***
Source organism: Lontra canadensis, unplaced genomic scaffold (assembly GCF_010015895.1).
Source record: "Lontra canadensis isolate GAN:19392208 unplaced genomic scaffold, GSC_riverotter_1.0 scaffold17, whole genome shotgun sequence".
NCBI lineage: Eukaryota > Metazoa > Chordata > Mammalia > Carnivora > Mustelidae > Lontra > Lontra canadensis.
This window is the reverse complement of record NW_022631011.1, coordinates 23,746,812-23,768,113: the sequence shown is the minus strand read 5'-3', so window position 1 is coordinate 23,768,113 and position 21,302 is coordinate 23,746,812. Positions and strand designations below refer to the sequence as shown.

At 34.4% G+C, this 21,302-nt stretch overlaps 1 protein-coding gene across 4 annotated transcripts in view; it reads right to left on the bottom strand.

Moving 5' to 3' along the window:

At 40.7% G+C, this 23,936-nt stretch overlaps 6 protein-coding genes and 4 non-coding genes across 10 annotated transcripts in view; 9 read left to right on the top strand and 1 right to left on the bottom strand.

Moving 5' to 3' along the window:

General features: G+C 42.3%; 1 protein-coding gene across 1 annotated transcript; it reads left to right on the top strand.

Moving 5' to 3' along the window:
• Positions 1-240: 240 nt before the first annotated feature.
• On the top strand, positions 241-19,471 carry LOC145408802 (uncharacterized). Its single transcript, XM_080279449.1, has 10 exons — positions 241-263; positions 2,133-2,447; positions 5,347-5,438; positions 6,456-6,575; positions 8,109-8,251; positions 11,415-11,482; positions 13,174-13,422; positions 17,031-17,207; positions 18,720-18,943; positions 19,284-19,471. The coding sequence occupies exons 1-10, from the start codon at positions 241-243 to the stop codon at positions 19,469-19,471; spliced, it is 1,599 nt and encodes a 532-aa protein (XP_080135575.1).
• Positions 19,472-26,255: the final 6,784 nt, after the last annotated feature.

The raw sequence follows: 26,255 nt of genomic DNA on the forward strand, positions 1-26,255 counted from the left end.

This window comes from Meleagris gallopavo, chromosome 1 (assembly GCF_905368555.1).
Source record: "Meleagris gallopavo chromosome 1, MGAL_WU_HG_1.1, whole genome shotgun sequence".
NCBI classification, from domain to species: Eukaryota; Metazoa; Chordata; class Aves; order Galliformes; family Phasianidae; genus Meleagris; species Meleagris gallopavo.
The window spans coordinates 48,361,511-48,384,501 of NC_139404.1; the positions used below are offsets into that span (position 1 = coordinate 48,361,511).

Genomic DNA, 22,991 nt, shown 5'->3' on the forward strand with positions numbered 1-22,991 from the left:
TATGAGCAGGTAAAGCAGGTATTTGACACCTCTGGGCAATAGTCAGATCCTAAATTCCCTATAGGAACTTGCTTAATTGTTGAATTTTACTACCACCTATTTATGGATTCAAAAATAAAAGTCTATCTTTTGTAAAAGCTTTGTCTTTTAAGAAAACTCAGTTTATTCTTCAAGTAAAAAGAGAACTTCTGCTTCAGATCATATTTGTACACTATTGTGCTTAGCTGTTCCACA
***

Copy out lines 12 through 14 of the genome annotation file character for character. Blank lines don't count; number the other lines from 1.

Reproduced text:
• On the top strand, positions 241-19,471 carry LOC145408802 (uncharacterized). Its single transcript, XM_080279449.1, has 10 exons — positions 241-263; positions 2,133-2,447; positions 5,347-5,438; positions 6,456-6,575; positions 8,109-8,251; positions 11,415-11,482; positions 13,174-13,422; positions 17,031-17,207; positions 18,720-18,943; positions 19,284-19,471. The coding sequence occupies exons 1-10, from the start codon at positions 241-243 to the stop codon at positions 19,469-19,471; spliced, it is 1,599 nt and encodes a 532-aa protein (XP_080135575.1).
• Positions 19,472-26,255: the final 6,784 nt, after the last annotated feature.

The raw sequence follows: 26,255 nt of genomic DNA on the forward strand, positions 1-26,255 counted from the left end.